Leo Juri: 1951- 1961
Leo Juri was a Bonneville racer and competed with a ’47 Ford coupe. He transplanted his coupe’s highly modified Flathead into the ’32 Ford roadster so he could compete in B/Roadster at the 1952 Bonneville Speed Trials. The “built” Flathead featured a Harmon & Collins magneto and Super-T cam, Offy finned aluminum heads and an Edelbrock aluminum manifold with four Stromberg carbs.
The Pacific Gun Sight Company in Palo Alto employed Juri and they sponsored the roadster. After posting an average speed of 124.82 mph, he was presented with an SCTA plaque that is still mounted on the Highboy’s dash! A machinist/mechanic, Juri worked on hot rods, midgets and sprint cars and used his roadster for daily transportation and racing at local tracks. He sold it to Al Reynal and his son in 1961.
Al Reynal Sr. & Jr.: 1961- 1966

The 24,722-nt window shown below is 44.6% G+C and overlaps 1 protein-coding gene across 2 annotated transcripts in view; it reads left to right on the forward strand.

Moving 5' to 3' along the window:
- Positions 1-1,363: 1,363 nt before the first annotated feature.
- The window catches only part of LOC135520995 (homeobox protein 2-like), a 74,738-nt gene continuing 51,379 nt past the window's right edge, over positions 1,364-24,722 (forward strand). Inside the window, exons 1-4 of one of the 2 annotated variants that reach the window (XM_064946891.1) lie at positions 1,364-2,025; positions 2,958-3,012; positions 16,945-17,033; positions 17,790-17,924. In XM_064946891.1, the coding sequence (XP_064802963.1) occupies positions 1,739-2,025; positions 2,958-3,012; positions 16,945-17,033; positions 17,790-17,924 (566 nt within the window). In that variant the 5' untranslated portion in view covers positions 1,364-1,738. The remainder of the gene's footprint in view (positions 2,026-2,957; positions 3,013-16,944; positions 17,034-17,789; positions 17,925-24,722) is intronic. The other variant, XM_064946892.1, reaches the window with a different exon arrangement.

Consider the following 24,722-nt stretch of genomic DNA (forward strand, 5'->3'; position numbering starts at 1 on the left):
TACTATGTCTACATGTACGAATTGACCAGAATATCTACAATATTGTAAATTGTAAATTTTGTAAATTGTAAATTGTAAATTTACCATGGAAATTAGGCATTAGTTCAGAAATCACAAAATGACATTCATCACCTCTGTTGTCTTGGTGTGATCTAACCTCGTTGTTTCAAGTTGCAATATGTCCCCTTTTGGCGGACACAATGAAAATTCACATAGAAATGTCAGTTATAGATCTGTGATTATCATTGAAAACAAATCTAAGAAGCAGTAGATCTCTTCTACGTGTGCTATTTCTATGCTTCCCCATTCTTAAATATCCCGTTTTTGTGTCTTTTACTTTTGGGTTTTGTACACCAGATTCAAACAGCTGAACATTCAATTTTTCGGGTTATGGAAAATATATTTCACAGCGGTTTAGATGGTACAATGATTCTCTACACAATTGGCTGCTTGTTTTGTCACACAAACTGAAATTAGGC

The father-son duo ran Palo Alto Radiator and showed and raced the roadster in the San Francisco Bay area. It was featured in the July 1963 issue of Rod & Custom magazine. The Reynals sold it to Steve Lawson, Los Altos, CA in 1966.
Steve Lawson: 1966 – 1968 or 1969
Steve Lawson showed the Pacific Gun Sight Special at the 19th Grand National Roadster Show in 1968, taking a Blue Ribbon. He also drove it on the street and showed it at a number of Northern California hot rod and custom shows. According to Lawson, “It was the nicest driving hot rod I ever owned.” He sold it to Jim Ladley, Santa Rosa, CA.
Jim Ladley, 1968 or 1969 – 1971
The Highboy roadster was driven regularly and raced at tracks around the San Francisco Bay area. It was sold to Jim Harvey, Palo Alto, CA in 1971.
Jim Harvey, 1971-1972
After purchasing the roadster, Harvey replaced the modified Flathead engine with a small-block Chevy. He kept the car for approximately one year before selling it to Jim Palmer and purchasing a coupe.
Jim Palmer, 1972 – 2017